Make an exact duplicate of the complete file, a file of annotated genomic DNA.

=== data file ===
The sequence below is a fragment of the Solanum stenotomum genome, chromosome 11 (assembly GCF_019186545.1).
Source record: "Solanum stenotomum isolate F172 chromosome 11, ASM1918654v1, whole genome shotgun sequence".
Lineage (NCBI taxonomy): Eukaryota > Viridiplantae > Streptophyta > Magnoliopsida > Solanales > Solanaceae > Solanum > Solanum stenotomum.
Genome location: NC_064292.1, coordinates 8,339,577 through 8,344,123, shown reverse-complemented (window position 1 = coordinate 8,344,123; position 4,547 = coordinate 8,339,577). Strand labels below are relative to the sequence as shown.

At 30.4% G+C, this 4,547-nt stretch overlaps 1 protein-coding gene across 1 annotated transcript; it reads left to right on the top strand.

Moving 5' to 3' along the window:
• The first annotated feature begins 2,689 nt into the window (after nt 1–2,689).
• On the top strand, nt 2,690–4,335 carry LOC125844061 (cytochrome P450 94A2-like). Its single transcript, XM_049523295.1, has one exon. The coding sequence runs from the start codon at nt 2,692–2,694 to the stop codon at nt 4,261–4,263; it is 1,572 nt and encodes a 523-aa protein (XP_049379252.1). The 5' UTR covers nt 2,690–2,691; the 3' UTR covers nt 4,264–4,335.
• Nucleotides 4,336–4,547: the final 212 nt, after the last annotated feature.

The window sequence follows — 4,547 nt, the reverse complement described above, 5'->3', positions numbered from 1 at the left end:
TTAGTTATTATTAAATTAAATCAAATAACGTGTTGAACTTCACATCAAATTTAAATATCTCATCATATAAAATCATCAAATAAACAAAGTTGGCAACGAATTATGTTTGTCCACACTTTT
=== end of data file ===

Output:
The sequence below is a fragment of the Solanum stenotomum genome, chromosome 11 (assembly GCF_019186545.1).
Source record: "Solanum stenotomum isolate F172 chromosome 11, ASM1918654v1, whole genome shotgun sequence".
Lineage (NCBI taxonomy): Eukaryota > Viridiplantae > Streptophyta > Magnoliopsida > Solanales > Solanaceae > Solanum > Solanum stenotomum.
Genome location: NC_064292.1, coordinates 8,339,577 through 8,344,123, shown reverse-complemented (window position 1 = coordinate 8,344,123; position 4,547 = coordinate 8,339,577). Strand labels below are relative to the sequence as shown.

At 30.4% G+C, this 4,547-nt stretch overlaps 1 protein-coding gene across 1 annotated transcript; it reads left to right on the top strand.

Moving 5' to 3' along the window:
• The first annotated feature begins 2,689 nt into the window (after nt 1–2,689).
• On the top strand, nt 2,690–4,335 carry LOC125844061 (cytochrome P450 94A2-like). Its single transcript, XM_049523295.1, has one exon. The coding sequence runs from the start codon at nt 2,692–2,694 to the stop codon at nt 4,261–4,263; it is 1,572 nt and encodes a 523-aa protein (XP_049379252.1). The 5' UTR covers nt 2,690–2,691; the 3' UTR covers nt 4,264–4,335.
• Nucleotides 4,336–4,547: the final 212 nt, after the last annotated feature.

The window sequence follows — 4,547 nt, the reverse complement described above, 5'->3', positions numbered from 1 at the left end:
TTAGTTATTATTAAATTAAATCAAATAACGTGTTGAACTTCACATCAAATTTAAATATCTCATCATATAAAATCATCAAATAAACAAAGTTGGCAACGAATTATGTTTGTCCACACTTTT